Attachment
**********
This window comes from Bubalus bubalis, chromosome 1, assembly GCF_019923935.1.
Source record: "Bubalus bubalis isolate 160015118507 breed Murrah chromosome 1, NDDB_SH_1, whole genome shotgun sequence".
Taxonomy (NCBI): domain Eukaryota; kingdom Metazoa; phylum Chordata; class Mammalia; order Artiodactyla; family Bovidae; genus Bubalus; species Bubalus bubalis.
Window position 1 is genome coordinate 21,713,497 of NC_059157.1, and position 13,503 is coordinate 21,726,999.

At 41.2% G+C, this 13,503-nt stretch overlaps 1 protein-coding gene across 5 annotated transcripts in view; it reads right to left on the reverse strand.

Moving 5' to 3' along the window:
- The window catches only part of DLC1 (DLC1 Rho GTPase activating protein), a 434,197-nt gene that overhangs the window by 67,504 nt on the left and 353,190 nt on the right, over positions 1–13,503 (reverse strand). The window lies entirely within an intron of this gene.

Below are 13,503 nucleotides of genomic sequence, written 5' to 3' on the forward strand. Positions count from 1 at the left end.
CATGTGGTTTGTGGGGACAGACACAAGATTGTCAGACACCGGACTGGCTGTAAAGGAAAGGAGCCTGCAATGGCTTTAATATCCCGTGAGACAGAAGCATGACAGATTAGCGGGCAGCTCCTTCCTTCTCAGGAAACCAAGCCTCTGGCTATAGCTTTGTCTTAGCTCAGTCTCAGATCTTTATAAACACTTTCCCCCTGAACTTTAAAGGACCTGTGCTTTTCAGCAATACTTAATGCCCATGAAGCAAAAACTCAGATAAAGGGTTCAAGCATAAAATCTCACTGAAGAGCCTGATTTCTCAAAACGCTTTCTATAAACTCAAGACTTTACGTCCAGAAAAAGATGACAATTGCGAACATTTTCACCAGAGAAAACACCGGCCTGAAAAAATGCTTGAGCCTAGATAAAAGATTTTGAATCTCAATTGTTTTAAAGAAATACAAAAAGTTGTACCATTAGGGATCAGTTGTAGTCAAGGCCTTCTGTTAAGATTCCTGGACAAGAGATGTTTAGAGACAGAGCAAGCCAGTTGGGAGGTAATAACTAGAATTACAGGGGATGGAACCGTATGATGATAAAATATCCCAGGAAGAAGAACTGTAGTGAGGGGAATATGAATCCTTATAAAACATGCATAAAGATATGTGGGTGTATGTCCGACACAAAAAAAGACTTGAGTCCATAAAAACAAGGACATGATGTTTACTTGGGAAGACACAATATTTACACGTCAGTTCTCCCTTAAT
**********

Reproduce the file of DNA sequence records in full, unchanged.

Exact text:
This window comes from Bubalus bubalis, chromosome 1, assembly GCF_019923935.1.
Source record: "Bubalus bubalis isolate 160015118507 breed Murrah chromosome 1, NDDB_SH_1, whole genome shotgun sequence".
Taxonomy (NCBI): domain Eukaryota; kingdom Metazoa; phylum Chordata; class Mammalia; order Artiodactyla; family Bovidae; genus Bubalus; species Bubalus bubalis.
Window position 1 is genome coordinate 21,713,497 of NC_059157.1, and position 13,503 is coordinate 21,726,999.

At 41.2% G+C, this 13,503-nt stretch overlaps 1 protein-coding gene across 5 annotated transcripts in view; it reads right to left on the reverse strand.

Moving 5' to 3' along the window:
- The window catches only part of DLC1 (DLC1 Rho GTPase activating protein), a 434,197-nt gene that overhangs the window by 67,504 nt on the left and 353,190 nt on the right, over positions 1–13,503 (reverse strand). The window lies entirely within an intron of this gene.

Below are 13,503 nucleotides of genomic sequence, written 5' to 3' on the forward strand. Positions count from 1 at the left end.
CATGTGGTTTGTGGGGACAGACACAAGATTGTCAGACACCGGACTGGCTGTAAAGGAAAGGAGCCTGCAATGGCTTTAATATCCCGTGAGACAGAAGCATGACAGATTAGCGGGCAGCTCCTTCCTTCTCAGGAAACCAAGCCTCTGGCTATAGCTTTGTCTTAGCTCAGTCTCAGATCTTTATAAACACTTTCCCCCTGAACTTTAAAGGACCTGTGCTTTTCAGCAATACTTAATGCCCATGAAGCAAAAACTCAGATAAAGGGTTCAAGCATAAAATCTCACTGAAGAGCCTGATTTCTCAAAACGCTTTCTATAAACTCAAGACTTTACGTCCAGAAAAAGATGACAATTGCGAACATTTTCACCAGAGAAAACACCGGCCTGAAAAAATGCTTGAGCCTAGATAAAAGATTTTGAATCTCAATTGTTTTAAAGAAATACAAAAAGTTGTACCATTAGGGATCAGTTGTAGTCAAGGCCTTCTGTTAAGATTCCTGGACAAGAGATGTTTAGAGACAGAGCAAGCCAGTTGGGAGGTAATAACTAGAATTACAGGGGATGGAACCGTATGATGATAAAATATCCCAGGAAGAAGAACTGTAGTGAGGGGAATATGAATCCTTATAAAACATGCATAAAGATATGTGGGTGTATGTCCGACACAAAAAAAGACTTGAGTCCATAAAAACAAGGACATGATGTTTACTTGGGAAGACACAATATTTACACGTCAGTTCTCCCTTAAT